You should have arrived at this page from Honey’s Bike Matcher tool.


You’ve told us you like riding on back-roads of pavement and dirt in generally temperate climate conditions. This bike just keeps getting better and better! Finally, on this page we’re showing you some bikes that might be appropriate for these parameters. The bike model familiy that’s best for most of this kind of riding is the Honey MidDurance Titanium.

Because every Honey Bike has a thoughtfully chosen parts kit, the bike is ready to ride outstandingly in almost every situation. Regardless, we can tune your bike’s characteristics to make it even more perfect if some performance aspects are more important than others. For example if confident descending is more important than light weight, or if durability is more important than affordability, we would make different recommendations for bike model and kit details. We call this Bike Tuning.

In order to help you choose which model is ideal we have one last question for you. Question Three:

Which performance characteristics are most important to you?

Which Bike Model Matches Best
to What's Most Important to You?
MidDurance Titanium,
Shimano Ultegra 8000 Mechanical
MidDurance Titanium,
Shimano Ultegra 8050 Electronic
MidDurance Titanium,
SRAM Rival
Allroads Titanium,
Shimano Ultegra 8000
Disc brake, mechanical
A balance of everything
1st choice2nd choice3rd choice
Extra durability & self-sufficiency
1st choice3rd choice2nd choice
Descending more surefootedly2nd choice3rd choice1st choice
The best climbing, lightest, fastest bike
3rd choice1st choice2nd choice
2nd choice1st choice3rd choice

To choose your ideal bike, click on the bike model in the table header. If that's not clickable, email us for details.

Defining What’s Important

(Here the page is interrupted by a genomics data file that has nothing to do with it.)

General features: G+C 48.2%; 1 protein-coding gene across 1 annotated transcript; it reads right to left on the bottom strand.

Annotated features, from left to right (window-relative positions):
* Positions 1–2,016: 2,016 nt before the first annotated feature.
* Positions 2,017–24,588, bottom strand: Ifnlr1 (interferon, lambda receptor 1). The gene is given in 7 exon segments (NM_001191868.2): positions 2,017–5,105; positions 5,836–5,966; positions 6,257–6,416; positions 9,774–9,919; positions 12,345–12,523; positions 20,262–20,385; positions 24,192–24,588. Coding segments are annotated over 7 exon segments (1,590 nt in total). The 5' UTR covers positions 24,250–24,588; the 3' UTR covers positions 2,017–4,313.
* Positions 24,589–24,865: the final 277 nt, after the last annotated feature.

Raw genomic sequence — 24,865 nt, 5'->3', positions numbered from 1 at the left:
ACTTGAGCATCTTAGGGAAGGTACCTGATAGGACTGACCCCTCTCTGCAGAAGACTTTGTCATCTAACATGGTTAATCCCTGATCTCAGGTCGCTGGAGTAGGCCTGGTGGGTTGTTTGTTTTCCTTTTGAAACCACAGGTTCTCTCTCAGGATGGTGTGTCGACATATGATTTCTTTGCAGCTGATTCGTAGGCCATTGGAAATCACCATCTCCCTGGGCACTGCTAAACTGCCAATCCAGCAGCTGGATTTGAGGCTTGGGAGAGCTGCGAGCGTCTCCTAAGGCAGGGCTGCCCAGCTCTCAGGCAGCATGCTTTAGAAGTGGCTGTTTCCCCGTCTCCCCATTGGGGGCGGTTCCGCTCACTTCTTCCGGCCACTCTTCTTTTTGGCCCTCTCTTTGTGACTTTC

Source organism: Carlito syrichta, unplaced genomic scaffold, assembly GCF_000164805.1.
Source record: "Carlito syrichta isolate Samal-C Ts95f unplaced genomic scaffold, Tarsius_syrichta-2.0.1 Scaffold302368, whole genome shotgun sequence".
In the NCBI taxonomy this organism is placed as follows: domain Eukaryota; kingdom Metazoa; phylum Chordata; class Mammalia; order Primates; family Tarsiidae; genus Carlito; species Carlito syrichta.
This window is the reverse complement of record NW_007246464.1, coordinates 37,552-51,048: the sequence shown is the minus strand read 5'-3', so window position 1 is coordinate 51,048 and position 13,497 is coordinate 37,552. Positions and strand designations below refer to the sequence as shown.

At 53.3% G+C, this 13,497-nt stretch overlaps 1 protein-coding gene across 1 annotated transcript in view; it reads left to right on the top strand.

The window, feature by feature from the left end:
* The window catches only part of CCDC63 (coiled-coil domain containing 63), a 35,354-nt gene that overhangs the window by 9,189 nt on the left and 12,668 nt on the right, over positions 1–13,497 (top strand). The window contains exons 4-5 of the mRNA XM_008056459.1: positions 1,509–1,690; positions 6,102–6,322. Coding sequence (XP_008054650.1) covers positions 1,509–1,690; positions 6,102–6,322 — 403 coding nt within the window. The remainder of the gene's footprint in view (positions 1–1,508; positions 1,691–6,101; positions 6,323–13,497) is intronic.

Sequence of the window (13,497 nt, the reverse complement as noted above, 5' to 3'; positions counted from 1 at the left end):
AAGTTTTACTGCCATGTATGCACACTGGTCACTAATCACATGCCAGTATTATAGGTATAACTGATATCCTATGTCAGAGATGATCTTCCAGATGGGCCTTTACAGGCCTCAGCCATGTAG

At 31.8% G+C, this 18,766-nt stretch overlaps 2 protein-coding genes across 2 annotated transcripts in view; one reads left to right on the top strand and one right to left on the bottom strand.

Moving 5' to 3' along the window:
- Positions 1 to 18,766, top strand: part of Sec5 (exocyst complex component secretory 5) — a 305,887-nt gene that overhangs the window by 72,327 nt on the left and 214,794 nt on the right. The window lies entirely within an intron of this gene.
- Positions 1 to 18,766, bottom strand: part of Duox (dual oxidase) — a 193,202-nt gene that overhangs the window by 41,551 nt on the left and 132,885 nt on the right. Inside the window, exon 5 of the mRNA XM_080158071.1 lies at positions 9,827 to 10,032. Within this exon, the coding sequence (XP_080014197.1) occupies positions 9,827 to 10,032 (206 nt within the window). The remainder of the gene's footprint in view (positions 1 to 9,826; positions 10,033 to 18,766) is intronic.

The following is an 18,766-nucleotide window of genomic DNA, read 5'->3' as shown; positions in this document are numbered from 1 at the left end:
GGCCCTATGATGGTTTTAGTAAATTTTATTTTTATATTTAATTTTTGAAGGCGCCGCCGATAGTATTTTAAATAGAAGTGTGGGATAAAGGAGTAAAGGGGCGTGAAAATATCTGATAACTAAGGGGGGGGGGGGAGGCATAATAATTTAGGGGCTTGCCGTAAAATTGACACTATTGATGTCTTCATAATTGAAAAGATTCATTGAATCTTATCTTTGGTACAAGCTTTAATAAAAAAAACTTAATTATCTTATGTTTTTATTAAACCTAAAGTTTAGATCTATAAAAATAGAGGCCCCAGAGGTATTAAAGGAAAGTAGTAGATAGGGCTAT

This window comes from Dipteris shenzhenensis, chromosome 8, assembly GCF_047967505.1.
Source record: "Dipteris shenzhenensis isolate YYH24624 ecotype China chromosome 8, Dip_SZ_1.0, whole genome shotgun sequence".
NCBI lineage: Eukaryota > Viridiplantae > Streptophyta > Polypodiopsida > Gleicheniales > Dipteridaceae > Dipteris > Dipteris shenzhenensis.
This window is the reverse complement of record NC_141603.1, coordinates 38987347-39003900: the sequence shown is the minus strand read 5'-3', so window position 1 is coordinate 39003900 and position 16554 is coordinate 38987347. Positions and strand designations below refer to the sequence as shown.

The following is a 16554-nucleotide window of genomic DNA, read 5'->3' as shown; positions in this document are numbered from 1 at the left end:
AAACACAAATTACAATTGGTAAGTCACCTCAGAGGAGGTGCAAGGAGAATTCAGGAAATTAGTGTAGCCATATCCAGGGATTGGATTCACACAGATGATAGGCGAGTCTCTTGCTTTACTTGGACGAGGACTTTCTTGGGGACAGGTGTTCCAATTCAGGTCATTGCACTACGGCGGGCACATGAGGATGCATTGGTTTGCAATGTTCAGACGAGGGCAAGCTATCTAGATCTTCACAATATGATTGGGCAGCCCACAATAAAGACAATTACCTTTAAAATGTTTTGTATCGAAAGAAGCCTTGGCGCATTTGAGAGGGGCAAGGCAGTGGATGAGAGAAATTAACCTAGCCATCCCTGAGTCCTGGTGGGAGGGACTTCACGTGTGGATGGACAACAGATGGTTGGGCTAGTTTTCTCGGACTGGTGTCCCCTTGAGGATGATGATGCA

• A balance of everything: I ride a bit of everything and I’m not looking to have any one attribute overshadow any others. Some of all of these characteristics are important.

  • Descending more surefootedly: Descending faster or more safely and more surefooted is extra important. Do you ride long technical descents? Do you ride in an area with lots of short steep descents? Do you have challenges with descending in all types of conditions and terrains? Choosing the bike model optimized for descending will help you in these areas.

  • Extra durability & self-sufficiency:

    • Extra durable or heavy duty is important. I’m really tough on equipment, I tend to break stuff. When me and my bike are fully loaded including me, bike, bags, hydration, and food all combined weigh more than about 260 lbs extra durability might be a good idea.

    • Self-sufficiency and trail-side repair-ability is important. You need a setup you can fix yourself because won’t be able to call someone to pick you up if you have a mechanical. This tends to be relevant for adventure riding and some types of endurance riding.

    • Minimal maintenance: I don’t take care of my bike. I’d rather be riding than working on my bike.

    The best climbing, lightest, fastest bike:

    • Climbing faster or easier is important. Do you ride a lot of long steady climbs? Do you ride in an area with short punchy hills or particularly steep climbs?

    • Lightweight is important. I know that lighter rides better. The bike is easier to handle and performs better at any speed on any surface.

    • I’m a really light rider and am really easy on equipment. I never break anything and I don’t want a bike that’s overbuilt.

    • High speed is important. I want to ride faster and keep up with faster riders. I need every advantage I can get.

  • Affordability: This is a big investment and I want to manage the initial cost. I want the bike to have inexpensive easy to replace parts. Maybe I’ll upgrade parts later. Determining the total cost of ownership for any bike is difficult. There are usually trade-offs to be made.